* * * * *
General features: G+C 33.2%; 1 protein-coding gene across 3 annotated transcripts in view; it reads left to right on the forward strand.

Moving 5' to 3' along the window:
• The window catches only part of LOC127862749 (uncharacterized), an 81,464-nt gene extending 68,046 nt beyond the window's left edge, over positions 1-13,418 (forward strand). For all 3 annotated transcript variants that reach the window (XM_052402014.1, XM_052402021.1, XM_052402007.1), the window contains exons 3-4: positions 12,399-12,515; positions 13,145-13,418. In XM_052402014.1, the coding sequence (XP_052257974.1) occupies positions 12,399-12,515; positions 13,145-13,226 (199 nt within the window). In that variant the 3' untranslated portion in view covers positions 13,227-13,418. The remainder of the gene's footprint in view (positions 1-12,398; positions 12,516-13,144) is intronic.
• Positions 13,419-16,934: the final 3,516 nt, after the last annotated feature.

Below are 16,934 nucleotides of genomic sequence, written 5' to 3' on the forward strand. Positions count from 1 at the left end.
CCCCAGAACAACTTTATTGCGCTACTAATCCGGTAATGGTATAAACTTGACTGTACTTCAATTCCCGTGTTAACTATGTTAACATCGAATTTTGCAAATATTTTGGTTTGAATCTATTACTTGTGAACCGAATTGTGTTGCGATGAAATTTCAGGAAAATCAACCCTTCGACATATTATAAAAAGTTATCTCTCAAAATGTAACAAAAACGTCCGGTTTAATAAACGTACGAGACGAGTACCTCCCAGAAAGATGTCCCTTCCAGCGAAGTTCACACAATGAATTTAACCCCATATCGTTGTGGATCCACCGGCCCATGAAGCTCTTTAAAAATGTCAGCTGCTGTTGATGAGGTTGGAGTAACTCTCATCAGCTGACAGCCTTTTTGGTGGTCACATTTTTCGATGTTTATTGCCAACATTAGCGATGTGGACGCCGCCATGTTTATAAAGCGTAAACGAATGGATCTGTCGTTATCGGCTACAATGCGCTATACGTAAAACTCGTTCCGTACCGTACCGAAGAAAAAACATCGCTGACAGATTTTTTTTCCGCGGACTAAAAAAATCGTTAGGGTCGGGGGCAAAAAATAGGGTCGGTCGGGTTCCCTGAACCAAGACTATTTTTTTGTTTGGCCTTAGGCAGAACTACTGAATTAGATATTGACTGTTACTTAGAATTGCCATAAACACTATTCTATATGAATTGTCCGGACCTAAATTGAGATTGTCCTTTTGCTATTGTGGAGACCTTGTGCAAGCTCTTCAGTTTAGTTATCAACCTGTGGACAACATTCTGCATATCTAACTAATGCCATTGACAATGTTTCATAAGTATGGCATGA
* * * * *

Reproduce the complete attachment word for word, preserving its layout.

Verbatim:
General features: G+C 33.2%; 1 protein-coding gene across 3 annotated transcripts in view; it reads left to right on the forward strand.

Moving 5' to 3' along the window:
• The window catches only part of LOC127862749 (uncharacterized), an 81,464-nt gene extending 68,046 nt beyond the window's left edge, over positions 1-13,418 (forward strand). For all 3 annotated transcript variants that reach the window (XM_052402014.1, XM_052402021.1, XM_052402007.1), the window contains exons 3-4: positions 12,399-12,515; positions 13,145-13,418. In XM_052402014.1, the coding sequence (XP_052257974.1) occupies positions 12,399-12,515; positions 13,145-13,226 (199 nt within the window). In that variant the 3' untranslated portion in view covers positions 13,227-13,418. The remainder of the gene's footprint in view (positions 1-12,398; positions 12,516-13,144) is intronic.
• Positions 13,419-16,934: the final 3,516 nt, after the last annotated feature.

Below are 16,934 nucleotides of genomic sequence, written 5' to 3' on the forward strand. Positions count from 1 at the left end.
CCCCAGAACAACTTTATTGCGCTACTAATCCGGTAATGGTATAAACTTGACTGTACTTCAATTCCCGTGTTAACTATGTTAACATCGAATTTTGCAAATATTTTGGTTTGAATCTATTACTTGTGAACCGAATTGTGTTGCGATGAAATTTCAGGAAAATCAACCCTTCGACATATTATAAAAAGTTATCTCTCAAAATGTAACAAAAACGTCCGGTTTAATAAACGTACGAGACGAGTACCTCCCAGAAAGATGTCCCTTCCAGCGAAGTTCACACAATGAATTTAACCCCATATCGTTGTGGATCCACCGGCCCATGAAGCTCTTTAAAAATGTCAGCTGCTGTTGATGAGGTTGGAGTAACTCTCATCAGCTGACAGCCTTTTTGGTGGTCACATTTTTCGATGTTTATTGCCAACATTAGCGATGTGGACGCCGCCATGTTTATAAAGCGTAAACGAATGGATCTGTCGTTATCGGCTACAATGCGCTATACGTAAAACTCGTTCCGTACCGTACCGAAGAAAAAACATCGCTGACAGATTTTTTTTCCGCGGACTAAAAAAATCGTTAGGGTCGGGGGCAAAAAATAGGGTCGGTCGGGTTCCCTGAACCAAGACTATTTTTTTGTTTGGCCTTAGGCAGAACTACTGAATTAGATATTGACTGTTACTTAGAATTGCCATAAACACTATTCTATATGAATTGTCCGGACCTAAATTGAGATTGTCCTTTTGCTATTGTGGAGACCTTGTGCAAGCTCTTCAGTTTAGTTATCAACCTGTGGACAACATTCTGCATATCTAACTAATGCCATTGACAATGTTTCATAAGTATGGCATGA